Why this unemployed bartender feels “betrayed” by the nation’s safety net
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Neil Cairns, one of at least 10 million unemployed workers in the United States, has not had a steady job since August.
“Marketplace” first profiled him as part of a series about the American labor force called the “United States of Work.” At that time, he worked as a bartender in Portland, Oregon.
The following is an edited transcript of Cairns’ latest conversation with “Marketplace” host Kai Ryssdal about his ongoing search for work.
Neil Cairns: I’m casting my net as wide as I can. You know, I’m applying [at] retail places, [jobs doing] physical labor and things like that. I applied for a driving job that actually I was offered, but when I looked up the location, turns out it’s about a 45 minute drive and I don’t own a car right now, so I can’t actually get to that job. So, that’s what a lot of the jobs are turning out to be. A lot of places hiring, but….
Kai Ryssdal: But none that you can get to because you don’t have a car. So that’s the limiting factor for you. You don’t have transportation and you can’t take a bus.
Cairns: It’s a big one, yeah. Because a lot of these jobs are outside of even our transit system.
Ryssdal: How are you getting by? What money is coming in?
Cairns: Right now, I’m pretty much entirely living off of my disability pay from the military and my partner’s, my wife’s, unemployment.
Ryssdal: So, this relief package that Congress is negotiating right now is probably going to be the last one. And you are probably going to be in line for something like a $1,400 check, and your wife will be as well. How far is that gonna go for you?
Cairns: Well, I mean, we’ve cut way back on everything, and so that’ll probably go further now than it would have a few months ago, when it was already desperately needed. But yeah, probably not more than, more than a couple of months. Now they’re talking about maybe the end of May having enough vaccinations for the whole country. I don’t know how long that rollout will actually take — so, maybe, maybe that long.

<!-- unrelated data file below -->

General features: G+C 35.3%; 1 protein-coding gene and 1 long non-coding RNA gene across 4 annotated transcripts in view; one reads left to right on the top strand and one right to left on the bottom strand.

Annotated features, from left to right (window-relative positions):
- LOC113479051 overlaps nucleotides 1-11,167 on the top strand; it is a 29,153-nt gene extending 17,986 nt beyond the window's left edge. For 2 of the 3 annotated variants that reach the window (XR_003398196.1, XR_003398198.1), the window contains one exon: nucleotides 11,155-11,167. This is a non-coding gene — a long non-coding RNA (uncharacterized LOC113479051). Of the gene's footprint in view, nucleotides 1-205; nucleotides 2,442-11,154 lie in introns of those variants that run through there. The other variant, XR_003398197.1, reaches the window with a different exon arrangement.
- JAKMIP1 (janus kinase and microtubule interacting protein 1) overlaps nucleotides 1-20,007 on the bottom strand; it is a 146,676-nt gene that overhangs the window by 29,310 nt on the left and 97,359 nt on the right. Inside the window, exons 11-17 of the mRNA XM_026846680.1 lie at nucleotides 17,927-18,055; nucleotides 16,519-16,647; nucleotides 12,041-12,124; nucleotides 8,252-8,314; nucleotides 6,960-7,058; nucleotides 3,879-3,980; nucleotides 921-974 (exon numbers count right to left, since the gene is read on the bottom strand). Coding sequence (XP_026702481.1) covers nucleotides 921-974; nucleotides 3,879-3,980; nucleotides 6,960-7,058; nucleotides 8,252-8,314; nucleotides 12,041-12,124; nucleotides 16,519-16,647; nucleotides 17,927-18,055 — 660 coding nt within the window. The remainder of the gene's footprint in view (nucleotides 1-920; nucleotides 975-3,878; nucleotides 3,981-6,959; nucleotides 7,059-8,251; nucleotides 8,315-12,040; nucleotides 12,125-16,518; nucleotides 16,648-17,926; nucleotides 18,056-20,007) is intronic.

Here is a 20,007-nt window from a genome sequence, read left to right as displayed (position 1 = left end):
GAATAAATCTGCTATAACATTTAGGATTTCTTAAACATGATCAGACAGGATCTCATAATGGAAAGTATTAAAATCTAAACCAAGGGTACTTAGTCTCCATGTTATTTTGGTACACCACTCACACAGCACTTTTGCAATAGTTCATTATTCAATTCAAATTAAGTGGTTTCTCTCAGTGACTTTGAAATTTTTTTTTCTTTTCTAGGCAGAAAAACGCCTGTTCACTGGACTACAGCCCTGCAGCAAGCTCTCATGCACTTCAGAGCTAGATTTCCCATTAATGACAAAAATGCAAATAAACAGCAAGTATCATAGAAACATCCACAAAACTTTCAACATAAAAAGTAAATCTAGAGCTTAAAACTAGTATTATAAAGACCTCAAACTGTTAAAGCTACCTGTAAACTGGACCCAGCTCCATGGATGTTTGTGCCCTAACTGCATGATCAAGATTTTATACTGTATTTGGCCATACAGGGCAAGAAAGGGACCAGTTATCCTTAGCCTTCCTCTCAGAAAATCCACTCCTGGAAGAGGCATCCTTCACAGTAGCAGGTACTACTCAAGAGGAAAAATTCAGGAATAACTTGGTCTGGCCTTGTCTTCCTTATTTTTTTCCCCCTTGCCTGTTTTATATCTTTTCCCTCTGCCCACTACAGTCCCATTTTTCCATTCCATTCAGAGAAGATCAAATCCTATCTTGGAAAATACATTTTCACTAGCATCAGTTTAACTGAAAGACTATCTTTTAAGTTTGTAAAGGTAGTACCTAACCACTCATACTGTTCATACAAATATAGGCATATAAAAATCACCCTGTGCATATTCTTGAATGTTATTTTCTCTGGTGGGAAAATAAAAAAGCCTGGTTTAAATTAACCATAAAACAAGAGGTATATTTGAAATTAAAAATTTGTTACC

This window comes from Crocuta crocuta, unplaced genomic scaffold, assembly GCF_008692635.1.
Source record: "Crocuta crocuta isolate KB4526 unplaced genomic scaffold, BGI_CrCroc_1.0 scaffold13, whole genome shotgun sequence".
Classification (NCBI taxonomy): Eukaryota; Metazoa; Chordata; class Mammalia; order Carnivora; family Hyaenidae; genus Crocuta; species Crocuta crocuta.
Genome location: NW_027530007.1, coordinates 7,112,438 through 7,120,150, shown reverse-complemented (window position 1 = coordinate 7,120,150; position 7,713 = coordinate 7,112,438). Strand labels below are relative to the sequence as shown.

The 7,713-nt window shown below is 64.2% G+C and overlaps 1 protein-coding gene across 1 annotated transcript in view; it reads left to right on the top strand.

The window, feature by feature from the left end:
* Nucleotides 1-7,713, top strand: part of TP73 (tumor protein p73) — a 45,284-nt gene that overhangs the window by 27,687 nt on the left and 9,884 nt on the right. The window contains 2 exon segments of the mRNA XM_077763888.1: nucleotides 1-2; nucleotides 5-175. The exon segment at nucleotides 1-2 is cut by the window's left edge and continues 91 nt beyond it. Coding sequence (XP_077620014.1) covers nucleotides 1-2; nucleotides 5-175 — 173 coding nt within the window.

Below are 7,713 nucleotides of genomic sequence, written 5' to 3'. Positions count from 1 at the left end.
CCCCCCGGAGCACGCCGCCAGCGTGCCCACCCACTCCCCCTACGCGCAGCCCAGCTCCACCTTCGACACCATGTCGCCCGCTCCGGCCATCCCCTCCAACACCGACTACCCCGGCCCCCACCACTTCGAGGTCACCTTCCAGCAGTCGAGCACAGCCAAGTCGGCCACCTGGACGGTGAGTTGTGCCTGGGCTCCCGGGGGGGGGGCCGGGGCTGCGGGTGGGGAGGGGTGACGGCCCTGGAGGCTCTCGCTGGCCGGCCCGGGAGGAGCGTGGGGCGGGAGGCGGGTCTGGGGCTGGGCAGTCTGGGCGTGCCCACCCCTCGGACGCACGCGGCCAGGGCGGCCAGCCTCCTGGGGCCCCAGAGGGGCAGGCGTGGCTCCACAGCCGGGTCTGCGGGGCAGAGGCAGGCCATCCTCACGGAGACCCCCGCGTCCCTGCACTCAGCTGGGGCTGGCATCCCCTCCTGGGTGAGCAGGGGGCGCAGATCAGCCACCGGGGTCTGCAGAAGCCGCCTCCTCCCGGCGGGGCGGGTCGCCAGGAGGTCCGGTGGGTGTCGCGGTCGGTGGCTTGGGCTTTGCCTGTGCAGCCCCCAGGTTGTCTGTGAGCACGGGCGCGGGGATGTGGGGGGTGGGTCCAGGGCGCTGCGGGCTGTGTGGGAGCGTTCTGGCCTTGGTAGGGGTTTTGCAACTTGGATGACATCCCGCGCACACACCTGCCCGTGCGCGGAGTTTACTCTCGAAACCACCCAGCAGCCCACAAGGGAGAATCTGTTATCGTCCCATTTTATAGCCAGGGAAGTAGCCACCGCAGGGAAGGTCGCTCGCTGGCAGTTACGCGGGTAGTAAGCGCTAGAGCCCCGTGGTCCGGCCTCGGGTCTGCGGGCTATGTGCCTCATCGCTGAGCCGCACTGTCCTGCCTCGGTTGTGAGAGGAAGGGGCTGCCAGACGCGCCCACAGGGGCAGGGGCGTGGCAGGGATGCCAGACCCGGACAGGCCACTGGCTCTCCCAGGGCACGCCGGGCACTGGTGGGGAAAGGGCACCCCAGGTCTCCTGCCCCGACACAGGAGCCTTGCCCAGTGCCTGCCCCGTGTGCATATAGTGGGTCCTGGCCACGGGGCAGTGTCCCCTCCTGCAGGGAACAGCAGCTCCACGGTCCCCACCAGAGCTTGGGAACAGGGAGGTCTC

Ryssdal: When we talked last time, I don’t even remember what I said, but you in essence said you felt you had been forgotten and overlooked. And just to break the fourth wall a little bit here, we kept in touch and you sent us a text in January that said, and this is you now, “I feel so astonishingly betrayed by the systems responsible for protecting and providing for our nation.” Do you as a guy on the lower rungs of the income ladder in this country, do you feel any hope that it’s going to get better post-virus?
Cairns: You know, I really don’t see a lot of silver lining. We are so eager to get back to normal that we’re probably going to ignore a lot of the lessons learned from this pandemic. You know, restaurants and bars are already trying to go back to business as usual. Customers, people in general, definitely want to just go right back to normal. And without some sort of structure, some sort of system in place to help facilitate people taking things easier, I don’t see how this is going to get much better in the future.
Ryssdal: But Neil, if a bar or restaurant opened up around the corner from you and said, “Hey, we can give you 25 hours a week,” would you do it?
Cairns: Probably. Yeah. I don’t think I’d have a whole lot of choice, and that’s exactly the problem — we should. You know, providing for people in situations like mine, like those who are in worse positions than mine, to be able to stay home, to choose when to go back to work in a way that is best for them, I think is really important, and I don’t see any indication that we’re gonna make any attempt to do that.
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